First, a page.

In a new study, researchers discovered that the number of preys does not proportionally increase the number of predators around them.
Researcher at the McGill University researcher, Ian Hatton looked into the number of prey species, such as zebras and antelopes, and predator species, such as lions and hyenas, in different African parks with different climates and environments.
Based on the mathematical pattern called a power law, he concluded that as the number of prey animals increased, there were fewer predators for each one of those prey species.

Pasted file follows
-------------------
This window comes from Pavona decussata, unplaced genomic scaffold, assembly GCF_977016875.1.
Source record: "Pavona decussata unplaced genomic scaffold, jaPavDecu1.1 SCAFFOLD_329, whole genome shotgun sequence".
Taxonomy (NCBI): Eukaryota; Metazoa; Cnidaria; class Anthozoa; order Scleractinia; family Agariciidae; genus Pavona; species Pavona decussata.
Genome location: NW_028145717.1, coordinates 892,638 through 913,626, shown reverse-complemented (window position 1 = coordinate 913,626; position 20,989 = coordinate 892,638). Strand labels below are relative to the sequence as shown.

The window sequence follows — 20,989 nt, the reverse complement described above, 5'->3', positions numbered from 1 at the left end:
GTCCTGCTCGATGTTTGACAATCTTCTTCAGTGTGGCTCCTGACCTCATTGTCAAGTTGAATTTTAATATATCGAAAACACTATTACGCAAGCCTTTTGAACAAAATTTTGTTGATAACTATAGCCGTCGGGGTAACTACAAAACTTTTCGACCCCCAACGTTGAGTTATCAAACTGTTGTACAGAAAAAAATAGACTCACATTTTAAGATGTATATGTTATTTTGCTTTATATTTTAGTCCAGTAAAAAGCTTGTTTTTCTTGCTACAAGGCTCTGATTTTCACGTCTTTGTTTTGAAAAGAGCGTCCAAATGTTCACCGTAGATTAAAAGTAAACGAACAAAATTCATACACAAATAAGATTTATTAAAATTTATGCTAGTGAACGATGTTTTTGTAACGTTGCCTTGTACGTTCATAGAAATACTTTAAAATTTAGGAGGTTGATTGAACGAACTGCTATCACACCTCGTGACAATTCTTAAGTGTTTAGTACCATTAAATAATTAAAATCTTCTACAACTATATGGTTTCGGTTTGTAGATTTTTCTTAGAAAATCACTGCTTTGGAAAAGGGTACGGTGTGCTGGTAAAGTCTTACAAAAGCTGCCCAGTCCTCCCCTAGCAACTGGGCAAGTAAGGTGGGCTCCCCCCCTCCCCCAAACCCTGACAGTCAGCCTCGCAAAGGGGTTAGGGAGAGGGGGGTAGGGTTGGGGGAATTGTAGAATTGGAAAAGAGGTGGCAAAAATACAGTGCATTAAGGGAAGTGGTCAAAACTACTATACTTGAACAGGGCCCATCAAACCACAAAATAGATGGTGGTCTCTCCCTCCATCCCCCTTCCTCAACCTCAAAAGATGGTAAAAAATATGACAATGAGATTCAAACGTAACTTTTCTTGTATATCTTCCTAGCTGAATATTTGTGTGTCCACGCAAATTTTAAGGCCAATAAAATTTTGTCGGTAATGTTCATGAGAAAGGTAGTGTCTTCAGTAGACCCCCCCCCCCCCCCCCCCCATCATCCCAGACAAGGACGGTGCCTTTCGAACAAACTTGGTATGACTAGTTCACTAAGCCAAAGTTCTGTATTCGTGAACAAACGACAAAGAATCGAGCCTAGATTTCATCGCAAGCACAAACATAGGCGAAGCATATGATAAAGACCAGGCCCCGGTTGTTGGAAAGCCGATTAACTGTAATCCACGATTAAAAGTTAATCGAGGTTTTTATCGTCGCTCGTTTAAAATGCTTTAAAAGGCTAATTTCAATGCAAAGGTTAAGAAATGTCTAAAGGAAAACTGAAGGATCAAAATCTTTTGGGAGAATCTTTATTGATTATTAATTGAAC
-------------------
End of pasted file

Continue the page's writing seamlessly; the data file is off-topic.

In Kalahari desert, there are 4 kilograms of predators and 200 kilograms of prey on every square kilometer.
This pattern can be observed in other 1,000 studies worldwide, over the past 50 years.
Ecologist Just Cebrian analyzed this study and stated that this finding has implications for how humans manage ecosystems for food production, as well as how ecosystems store carbon which can influence the climate change.
One explanation of this is that prey animals and plants reproduce more slowly in more crowded settings.
Because Hatton went to school in Zimbabwe, he used this chance to conduct his research and visit Africa again.
Hatton is working on getting a job as a postdoctoral researcher, in order to look into this matter further and compare the possible link between the similar patterns.